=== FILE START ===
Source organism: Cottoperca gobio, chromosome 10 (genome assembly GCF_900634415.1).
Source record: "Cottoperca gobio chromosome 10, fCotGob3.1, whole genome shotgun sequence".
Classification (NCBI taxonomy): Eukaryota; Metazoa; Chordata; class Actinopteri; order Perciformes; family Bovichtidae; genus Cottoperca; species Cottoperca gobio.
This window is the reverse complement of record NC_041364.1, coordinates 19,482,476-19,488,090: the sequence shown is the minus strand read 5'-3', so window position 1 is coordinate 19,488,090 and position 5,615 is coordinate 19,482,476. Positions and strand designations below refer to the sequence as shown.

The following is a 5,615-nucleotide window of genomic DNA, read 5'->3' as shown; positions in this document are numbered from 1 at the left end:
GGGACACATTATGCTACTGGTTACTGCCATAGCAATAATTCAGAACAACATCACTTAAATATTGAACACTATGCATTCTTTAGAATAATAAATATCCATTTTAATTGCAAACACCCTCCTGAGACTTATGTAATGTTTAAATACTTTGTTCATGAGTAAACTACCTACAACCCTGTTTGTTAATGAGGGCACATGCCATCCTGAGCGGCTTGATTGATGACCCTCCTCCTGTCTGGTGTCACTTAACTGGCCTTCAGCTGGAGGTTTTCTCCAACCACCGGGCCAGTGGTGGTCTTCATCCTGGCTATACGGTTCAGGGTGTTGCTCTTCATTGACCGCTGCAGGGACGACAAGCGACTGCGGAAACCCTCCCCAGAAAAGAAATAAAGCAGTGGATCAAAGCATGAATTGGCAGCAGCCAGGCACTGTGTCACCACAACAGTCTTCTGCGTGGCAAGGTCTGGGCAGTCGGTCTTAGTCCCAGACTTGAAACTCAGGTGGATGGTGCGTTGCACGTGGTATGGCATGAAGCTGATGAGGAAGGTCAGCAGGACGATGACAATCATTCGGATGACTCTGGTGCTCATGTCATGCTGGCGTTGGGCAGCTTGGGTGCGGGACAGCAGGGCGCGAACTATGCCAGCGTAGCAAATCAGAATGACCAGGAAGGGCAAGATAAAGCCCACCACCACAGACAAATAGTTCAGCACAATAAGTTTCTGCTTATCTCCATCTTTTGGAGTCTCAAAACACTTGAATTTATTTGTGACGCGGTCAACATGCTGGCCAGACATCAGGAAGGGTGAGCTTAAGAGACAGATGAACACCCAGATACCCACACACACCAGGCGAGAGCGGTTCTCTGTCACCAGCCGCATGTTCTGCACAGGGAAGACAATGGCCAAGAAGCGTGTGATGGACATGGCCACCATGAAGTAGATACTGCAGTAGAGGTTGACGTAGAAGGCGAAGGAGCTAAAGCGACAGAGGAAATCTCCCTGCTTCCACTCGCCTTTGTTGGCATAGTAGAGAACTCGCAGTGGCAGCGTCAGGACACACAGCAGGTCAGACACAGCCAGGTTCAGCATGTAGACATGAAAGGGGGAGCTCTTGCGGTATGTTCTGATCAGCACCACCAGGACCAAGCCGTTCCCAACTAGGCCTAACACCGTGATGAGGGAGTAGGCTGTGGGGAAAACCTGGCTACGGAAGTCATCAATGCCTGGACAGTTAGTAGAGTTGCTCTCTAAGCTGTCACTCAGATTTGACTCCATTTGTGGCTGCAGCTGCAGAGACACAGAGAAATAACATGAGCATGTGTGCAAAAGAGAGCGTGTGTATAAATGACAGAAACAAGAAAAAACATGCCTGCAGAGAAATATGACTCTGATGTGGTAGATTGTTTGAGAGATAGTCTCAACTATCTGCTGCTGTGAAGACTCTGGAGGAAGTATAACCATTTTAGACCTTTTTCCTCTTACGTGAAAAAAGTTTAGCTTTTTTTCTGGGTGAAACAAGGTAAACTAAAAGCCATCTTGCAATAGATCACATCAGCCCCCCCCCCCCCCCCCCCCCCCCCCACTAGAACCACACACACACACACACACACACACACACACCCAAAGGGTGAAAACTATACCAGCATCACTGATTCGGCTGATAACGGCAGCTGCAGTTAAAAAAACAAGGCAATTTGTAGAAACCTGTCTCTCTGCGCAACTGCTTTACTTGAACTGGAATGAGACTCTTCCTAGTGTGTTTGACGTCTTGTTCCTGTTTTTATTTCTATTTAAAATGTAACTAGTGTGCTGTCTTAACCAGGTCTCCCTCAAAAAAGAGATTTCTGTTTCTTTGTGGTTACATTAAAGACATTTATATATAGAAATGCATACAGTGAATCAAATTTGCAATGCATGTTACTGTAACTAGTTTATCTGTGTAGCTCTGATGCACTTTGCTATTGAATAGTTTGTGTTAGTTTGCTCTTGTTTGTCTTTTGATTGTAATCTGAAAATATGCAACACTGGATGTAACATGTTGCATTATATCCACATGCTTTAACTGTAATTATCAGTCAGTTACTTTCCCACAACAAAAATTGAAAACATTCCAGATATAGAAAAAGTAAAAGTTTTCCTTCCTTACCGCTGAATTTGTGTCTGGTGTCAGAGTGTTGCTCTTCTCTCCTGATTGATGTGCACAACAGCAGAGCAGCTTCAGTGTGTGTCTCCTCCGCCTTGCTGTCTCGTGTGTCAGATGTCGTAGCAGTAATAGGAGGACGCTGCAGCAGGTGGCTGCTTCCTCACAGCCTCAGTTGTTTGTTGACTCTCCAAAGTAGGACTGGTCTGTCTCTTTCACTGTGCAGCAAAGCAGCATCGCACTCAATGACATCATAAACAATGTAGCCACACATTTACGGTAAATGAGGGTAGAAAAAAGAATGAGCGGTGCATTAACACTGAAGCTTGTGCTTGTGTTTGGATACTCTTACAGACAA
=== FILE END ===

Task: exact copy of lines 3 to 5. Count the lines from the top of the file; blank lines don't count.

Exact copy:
Classification (NCBI taxonomy): Eukaryota; Metazoa; Chordata; class Actinopteri; order Perciformes; family Bovichtidae; genus Cottoperca; species Cottoperca gobio.
This window is the reverse complement of record NC_041364.1, coordinates 19,482,476-19,488,090: the sequence shown is the minus strand read 5'-3', so window position 1 is coordinate 19,488,090 and position 5,615 is coordinate 19,482,476. Positions and strand designations below refer to the sequence as shown.

The following is a 5,615-nucleotide window of genomic DNA, read 5'->3' as shown; positions in this document are numbered from 1 at the left end: